Years ago, when Gary Puckrein was lecturing at Rutgers on the 1920s Harlem Renaissance--a time of rich creativity for black intellectuals--he told students the movement suffered from isolation. Although black writers and artists were published in several small journals of the black intelligentsia, they lacked access to magazines reaching a broad national audience.

Puckrein thinks the same is true today.

"There isn't really a place," he said, "where intellectuals interested in Third World life and Afro-American life can exchange ideas and get them out to people . . . "

Recently, on a fellowship at the Smithsonian's Museum of American History, the 33-year-old history professor was expounding on this theme at lunch with museum director Roger Kennedy. "What would you really like to do?" Kennedy asked.

"I'd really like to do a magazine," said Puckrein.

One thing led to another and Puckrein received a $17,000 Smithsonian grant, plus a salary supplement and a year off from Rutgers, to explore ways to start what he envisions as a glossy "Afro-American version of the Smithsonian magazine" with opinion, critical surveys, book reviews and letters to the editor: "Almost like Commentary, but full color . . . pop-scholarly" in tone.

Puckrein wants his magazine to be mass circulation, and to appeal to middle class whites as well as blacks. While reporting relevant to Afro-American life will form the centerpiece of the magazine, he said, "We're not going to be limited to that. We want to do American life, community life, plus an international focus."

He hopes the magazine will appear six times a year and will "expose America to black art and black literature." The key target will be the black middle class, which Puckrein estimates to include 10 million of the country's 27 million blacks. The tentative title is Visions.

According to a prospectus, authors and subjects could include "David Driskell and Sharon Patton on black art; Andrew Young, Donald McHenry and Cyrus Vance on the future of African and U.S. relations; Michael Harper and Amiri Baraka on black poetry; Leon Higginbotham and Barbara Jordan on blacks and the American legal system; John Hope Franklin, Nathan Huggins and John Blassingame on slavery and its aftermath; and Thomas Sowell, Jesse Jackson and Walter Fauntroy on blacks in the American economy."

Puckrein plans to group related articles to give readers "several different aspects of the same general subjects," such as "The Presidential Candidates Comment on Black Unemployment; College Presidents on Black Athletes; Physicians on Afro-American Health Problems; Black Photographers."

Puckrein sees Visions as more scholarly than Ebony (with 1.2 million circulation) or Essence (700,000), less specialized than Black Enterprise (300,000) and more popularly appealing than small-circulation journals like The Black Scholar, Black Art and Journal of Negro History.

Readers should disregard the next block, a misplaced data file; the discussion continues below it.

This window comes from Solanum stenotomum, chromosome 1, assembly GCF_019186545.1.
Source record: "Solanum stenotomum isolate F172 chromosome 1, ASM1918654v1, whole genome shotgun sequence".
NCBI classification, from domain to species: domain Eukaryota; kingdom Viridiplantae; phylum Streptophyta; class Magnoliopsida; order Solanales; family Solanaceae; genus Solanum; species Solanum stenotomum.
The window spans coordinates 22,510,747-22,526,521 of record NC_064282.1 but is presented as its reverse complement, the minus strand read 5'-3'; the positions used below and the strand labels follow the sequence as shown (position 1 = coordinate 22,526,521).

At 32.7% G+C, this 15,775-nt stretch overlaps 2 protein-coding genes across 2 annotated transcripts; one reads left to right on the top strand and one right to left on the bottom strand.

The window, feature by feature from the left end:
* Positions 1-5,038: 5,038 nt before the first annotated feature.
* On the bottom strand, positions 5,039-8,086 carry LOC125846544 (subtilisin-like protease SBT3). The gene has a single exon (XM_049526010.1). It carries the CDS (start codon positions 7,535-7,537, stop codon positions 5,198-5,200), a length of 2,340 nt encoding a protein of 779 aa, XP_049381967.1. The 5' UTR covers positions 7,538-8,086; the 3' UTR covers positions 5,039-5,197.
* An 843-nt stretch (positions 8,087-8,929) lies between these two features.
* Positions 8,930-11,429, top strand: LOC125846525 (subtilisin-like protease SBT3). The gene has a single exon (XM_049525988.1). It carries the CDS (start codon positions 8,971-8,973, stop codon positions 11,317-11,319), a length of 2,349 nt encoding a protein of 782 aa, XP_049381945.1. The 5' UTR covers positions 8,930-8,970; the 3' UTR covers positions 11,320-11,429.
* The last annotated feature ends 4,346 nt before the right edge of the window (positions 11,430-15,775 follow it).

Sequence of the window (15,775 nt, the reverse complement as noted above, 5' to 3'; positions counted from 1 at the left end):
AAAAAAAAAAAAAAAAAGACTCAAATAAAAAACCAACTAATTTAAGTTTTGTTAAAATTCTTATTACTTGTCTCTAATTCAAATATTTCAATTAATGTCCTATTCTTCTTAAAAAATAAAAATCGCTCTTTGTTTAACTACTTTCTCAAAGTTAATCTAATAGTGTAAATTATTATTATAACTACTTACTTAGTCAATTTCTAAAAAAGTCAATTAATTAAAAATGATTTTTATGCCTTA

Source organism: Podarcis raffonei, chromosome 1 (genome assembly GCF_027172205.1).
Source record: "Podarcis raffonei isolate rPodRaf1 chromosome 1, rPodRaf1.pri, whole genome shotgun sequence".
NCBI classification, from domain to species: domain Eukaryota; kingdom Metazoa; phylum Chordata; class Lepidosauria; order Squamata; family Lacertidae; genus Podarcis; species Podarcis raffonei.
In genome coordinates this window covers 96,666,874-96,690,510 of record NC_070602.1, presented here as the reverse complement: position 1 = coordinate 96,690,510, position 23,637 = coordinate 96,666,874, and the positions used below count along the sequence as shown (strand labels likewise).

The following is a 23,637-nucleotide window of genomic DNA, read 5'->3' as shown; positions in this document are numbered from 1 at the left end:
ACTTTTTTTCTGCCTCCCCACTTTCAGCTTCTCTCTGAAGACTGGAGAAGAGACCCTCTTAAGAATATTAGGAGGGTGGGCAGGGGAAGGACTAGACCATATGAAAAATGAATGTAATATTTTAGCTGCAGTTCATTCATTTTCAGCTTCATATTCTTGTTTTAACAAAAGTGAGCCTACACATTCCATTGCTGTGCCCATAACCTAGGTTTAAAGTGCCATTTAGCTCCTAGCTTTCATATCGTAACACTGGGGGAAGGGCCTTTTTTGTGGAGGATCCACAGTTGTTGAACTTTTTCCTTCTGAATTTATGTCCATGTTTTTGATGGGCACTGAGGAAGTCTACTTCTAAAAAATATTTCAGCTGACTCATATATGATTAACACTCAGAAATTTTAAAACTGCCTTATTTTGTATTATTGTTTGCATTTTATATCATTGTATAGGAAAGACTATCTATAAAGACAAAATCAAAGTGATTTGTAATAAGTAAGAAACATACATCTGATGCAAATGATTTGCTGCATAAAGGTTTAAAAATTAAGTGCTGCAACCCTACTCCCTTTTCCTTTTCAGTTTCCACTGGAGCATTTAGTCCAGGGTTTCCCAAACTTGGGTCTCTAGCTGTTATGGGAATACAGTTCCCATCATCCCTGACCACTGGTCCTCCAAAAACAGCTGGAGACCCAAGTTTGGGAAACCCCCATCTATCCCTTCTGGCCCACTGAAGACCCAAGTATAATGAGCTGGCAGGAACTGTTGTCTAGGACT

Puckrein is trying to develop a broad backing for the magazine. Kennedy calls him "a very distinguished, energetic, responsible scholar . . . I've talked about it with other people here and we will encourage him in every way we can."

Brown University President Howard R. Swearer, a member of the magazine's tentative board of directors, said the project looks "very interesting, but I'm not a journalist and I don't know if there's a market for it."

According to Leonard Bethel, chairman of the department of Africana studies at Rutgers, there is, if not a market, certainly a deep need among black academics, writers and artists for such an outlet.

"I think the media is still closed to us," Bethel said. "I think it's one of the great American tragedies. When people have ideas, they want to express them, and if they're closed out of established media then they go in their own direction."

Gerald N. Grob, chairman of the Rutgers history department, said that when the magazine is launched, Rutgers will provide office space and other help, serving as the magazine's base of operations.

While Puckrein wants the magazine to carry advertising, he is seeking several hundred thousand dollars in foundation funding. He said he is being aided in the search by an official of the National Museum of American History.

"If we don't get the support that will give us a first class magazine, then we're not going to do it," said Puckrein. "This magazine will be viewed as representative of Afro-American life. We have to be the best we can be."

Puckrein, who recently attained tenure at Rutgers and the rank of associate professor, is the author of "Little England," a study of 17th-century Barbados, scheduled for publication later this year by New York University Press. As a Smithsonian fellow, he studied the history of medicine for a year. His work on the magazine will be his second year on a Smithsonian fellowship.